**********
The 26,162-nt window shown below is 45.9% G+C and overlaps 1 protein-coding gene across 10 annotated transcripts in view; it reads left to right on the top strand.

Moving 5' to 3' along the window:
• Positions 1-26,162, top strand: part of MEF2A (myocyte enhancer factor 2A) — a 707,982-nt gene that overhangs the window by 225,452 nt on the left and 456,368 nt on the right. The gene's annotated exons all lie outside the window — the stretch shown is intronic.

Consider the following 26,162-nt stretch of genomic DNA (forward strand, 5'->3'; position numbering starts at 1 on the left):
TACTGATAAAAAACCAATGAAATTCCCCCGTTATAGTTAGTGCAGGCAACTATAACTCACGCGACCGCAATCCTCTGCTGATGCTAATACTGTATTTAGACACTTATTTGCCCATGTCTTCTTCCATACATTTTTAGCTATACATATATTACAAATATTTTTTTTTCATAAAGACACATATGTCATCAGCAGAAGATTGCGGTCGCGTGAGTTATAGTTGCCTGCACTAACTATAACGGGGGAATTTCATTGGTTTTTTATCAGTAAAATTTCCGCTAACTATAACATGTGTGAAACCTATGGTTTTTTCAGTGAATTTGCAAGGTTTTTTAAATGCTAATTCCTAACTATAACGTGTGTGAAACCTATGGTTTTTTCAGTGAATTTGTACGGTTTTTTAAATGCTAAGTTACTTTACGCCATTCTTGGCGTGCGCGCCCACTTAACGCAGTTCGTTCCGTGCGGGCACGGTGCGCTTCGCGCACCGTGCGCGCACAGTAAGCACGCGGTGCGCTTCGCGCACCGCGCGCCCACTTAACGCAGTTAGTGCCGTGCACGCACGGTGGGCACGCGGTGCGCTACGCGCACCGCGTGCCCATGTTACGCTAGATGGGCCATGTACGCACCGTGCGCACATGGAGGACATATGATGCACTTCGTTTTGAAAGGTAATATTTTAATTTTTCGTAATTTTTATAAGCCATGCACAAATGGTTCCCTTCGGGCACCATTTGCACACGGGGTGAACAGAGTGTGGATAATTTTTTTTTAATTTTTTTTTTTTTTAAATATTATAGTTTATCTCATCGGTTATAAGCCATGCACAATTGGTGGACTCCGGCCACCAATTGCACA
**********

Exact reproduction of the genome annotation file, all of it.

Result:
The 26,162-nt window shown below is 45.9% G+C and overlaps 1 protein-coding gene across 10 annotated transcripts in view; it reads left to right on the top strand.

Moving 5' to 3' along the window:
• Positions 1-26,162, top strand: part of MEF2A (myocyte enhancer factor 2A) — a 707,982-nt gene that overhangs the window by 225,452 nt on the left and 456,368 nt on the right. The gene's annotated exons all lie outside the window — the stretch shown is intronic.

Consider the following 26,162-nt stretch of genomic DNA (forward strand, 5'->3'; position numbering starts at 1 on the left):
TACTGATAAAAAACCAATGAAATTCCCCCGTTATAGTTAGTGCAGGCAACTATAACTCACGCGACCGCAATCCTCTGCTGATGCTAATACTGTATTTAGACACTTATTTGCCCATGTCTTCTTCCATACATTTTTAGCTATACATATATTACAAATATTTTTTTTTCATAAAGACACATATGTCATCAGCAGAAGATTGCGGTCGCGTGAGTTATAGTTGCCTGCACTAACTATAACGGGGGAATTTCATTGGTTTTTTATCAGTAAAATTTCCGCTAACTATAACATGTGTGAAACCTATGGTTTTTTCAGTGAATTTGCAAGGTTTTTTAAATGCTAATTCCTAACTATAACGTGTGTGAAACCTATGGTTTTTTCAGTGAATTTGTACGGTTTTTTAAATGCTAAGTTACTTTACGCCATTCTTGGCGTGCGCGCCCACTTAACGCAGTTCGTTCCGTGCGGGCACGGTGCGCTTCGCGCACCGTGCGCGCACAGTAAGCACGCGGTGCGCTTCGCGCACCGCGCGCCCACTTAACGCAGTTAGTGCCGTGCACGCACGGTGGGCACGCGGTGCGCTACGCGCACCGCGTGCCCATGTTACGCTAGATGGGCCATGTACGCACCGTGCGCACATGGAGGACATATGATGCACTTCGTTTTGAAAGGTAATATTTTAATTTTTCGTAATTTTTATAAGCCATGCACAAATGGTTCCCTTCGGGCACCATTTGCACACGGGGTGAACAGAGTGTGGATAATTTTTTTTTAATTTTTTTTTTTTTTAAATATTATAGTTTATCTCATCGGTTATAAGCCATGCACAATTGGTGGACTCCGGCCACCAATTGCACA